We're the Peer Support Volunteers, ask us anything! Watch

Katiekarcheski
Badges: 1
Rep:
?
#41
Report 8 months ago
#41
I have anxiety and it's really bad at the moment. My sister and mum also suffer and I want to help them. My sister gets no support at school and I can see my mum is at breaking point and I am anxious too which doesn't help.
I had my first panic attack today. So have been sent home. But I can see both my mum and sister are suffering. I want to help them and don't know what to do.
0
quote
reply
Kindred
  • TSR Support Team
  • Peer Support Volunteers
Badges: 20
Rep:
?
#42
Report 7 months ago
#42
(Original post by Katiekarcheski)
I have anxiety and it's really bad at the moment. My sister and mum also suffer and I want to help them. My sister gets no support at school and I can see my mum is at breaking point and I am anxious too which doesn't help.
I had my first panic attack today. So have been sent home. But I can see both my mum and sister are suffering. I want to help them and don't know what to do.
Hi there. Sorry it took a while to get back to you.
Unfortunately there isn't a lot you can do to help people with mental health problems because it's so much inside them. Trying to change that by yourself a) just won't get anywhere and b) can be really hard on your own well being and mental health.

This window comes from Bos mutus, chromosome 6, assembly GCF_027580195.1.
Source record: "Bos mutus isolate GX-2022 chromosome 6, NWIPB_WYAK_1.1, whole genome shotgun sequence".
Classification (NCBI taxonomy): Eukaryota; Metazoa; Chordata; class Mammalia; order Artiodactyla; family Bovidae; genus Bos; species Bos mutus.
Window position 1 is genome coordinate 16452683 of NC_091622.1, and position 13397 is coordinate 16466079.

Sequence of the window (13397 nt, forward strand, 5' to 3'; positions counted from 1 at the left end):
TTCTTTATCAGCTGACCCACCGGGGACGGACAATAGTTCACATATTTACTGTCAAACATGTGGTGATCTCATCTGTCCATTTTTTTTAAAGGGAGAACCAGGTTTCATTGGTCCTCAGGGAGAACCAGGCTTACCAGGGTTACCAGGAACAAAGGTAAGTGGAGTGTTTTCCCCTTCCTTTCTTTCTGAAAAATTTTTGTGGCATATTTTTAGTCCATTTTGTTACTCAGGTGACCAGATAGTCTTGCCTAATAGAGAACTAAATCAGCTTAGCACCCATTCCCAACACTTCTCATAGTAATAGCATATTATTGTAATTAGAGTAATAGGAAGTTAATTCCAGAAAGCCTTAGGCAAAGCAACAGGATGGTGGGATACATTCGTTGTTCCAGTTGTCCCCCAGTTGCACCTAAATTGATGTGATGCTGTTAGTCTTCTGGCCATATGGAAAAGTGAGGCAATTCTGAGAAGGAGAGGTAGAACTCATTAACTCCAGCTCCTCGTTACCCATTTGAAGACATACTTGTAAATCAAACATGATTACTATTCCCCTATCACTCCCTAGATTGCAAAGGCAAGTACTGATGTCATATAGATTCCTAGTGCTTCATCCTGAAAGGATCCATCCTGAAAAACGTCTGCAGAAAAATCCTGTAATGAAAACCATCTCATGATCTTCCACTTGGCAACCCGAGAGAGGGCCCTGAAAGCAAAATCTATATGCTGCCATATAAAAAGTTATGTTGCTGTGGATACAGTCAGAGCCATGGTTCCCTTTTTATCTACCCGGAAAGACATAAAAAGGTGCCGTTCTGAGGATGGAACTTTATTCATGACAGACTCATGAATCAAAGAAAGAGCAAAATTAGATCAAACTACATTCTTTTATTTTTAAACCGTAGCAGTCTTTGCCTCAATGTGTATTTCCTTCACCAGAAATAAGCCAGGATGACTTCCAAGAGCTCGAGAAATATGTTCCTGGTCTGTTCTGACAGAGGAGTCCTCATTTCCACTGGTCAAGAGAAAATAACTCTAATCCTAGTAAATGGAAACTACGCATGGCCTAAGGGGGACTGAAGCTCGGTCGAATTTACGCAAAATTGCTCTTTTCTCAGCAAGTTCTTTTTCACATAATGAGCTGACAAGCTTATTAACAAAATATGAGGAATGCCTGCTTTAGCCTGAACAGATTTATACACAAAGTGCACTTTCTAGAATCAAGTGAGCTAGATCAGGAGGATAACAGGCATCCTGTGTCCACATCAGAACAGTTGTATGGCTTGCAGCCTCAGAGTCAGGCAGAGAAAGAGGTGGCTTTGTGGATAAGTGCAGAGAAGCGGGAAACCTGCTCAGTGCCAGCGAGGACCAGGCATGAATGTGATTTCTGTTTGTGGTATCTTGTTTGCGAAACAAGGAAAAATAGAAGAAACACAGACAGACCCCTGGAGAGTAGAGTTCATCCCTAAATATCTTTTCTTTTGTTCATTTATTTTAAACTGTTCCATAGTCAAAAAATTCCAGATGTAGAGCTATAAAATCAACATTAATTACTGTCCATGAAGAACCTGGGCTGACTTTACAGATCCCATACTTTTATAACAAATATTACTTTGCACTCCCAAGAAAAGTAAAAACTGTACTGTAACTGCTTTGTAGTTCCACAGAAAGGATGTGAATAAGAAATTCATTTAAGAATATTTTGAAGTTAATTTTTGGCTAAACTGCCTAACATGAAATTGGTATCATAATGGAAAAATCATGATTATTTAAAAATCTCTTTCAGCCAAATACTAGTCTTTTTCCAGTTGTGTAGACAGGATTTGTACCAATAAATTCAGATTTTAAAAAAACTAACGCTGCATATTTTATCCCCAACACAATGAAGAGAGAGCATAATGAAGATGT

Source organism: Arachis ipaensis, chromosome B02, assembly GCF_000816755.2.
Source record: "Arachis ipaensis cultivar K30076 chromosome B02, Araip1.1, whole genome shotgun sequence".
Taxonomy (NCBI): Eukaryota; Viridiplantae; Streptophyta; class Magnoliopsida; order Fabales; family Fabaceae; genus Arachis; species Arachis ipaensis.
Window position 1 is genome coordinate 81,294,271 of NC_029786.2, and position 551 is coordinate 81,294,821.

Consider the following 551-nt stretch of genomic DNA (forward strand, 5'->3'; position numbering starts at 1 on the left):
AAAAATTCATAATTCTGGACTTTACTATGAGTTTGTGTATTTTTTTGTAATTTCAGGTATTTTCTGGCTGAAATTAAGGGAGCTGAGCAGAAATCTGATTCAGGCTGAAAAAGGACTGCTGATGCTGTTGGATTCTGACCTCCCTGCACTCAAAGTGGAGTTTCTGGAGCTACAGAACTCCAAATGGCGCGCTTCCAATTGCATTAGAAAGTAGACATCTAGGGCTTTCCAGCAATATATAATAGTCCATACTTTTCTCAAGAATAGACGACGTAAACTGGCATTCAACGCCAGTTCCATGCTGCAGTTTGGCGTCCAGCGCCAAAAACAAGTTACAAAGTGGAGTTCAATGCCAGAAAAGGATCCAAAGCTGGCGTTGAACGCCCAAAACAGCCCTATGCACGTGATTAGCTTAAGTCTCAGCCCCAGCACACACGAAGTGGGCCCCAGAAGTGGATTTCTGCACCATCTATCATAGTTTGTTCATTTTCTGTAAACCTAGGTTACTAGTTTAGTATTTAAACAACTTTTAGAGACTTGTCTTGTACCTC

What you can do though is try to be supportive and potentially suggest some things that could help them. That often just means little things like trying to be open minded, the odd thing like getting them a cup of tea after a long day, running them a bath, having a casual chat etc.

Is there any support you are currently getting for your anxiety? Not only could it help you feel better, but feeling better in yourself can make you more able to be supportive of others.
A good place to start is to see your GP and discuss different types of support. School can also be useful because they'll have some form of counselling service you can use and talking about things can be a big help.

Feel free to post in the Mental Health section for some more advice. The community there can be very supportive and can often add a bit of personal experience to what they say which can be comforting. You could also have a look at some sites like mind.org, childline etc for info on mental health and relationships.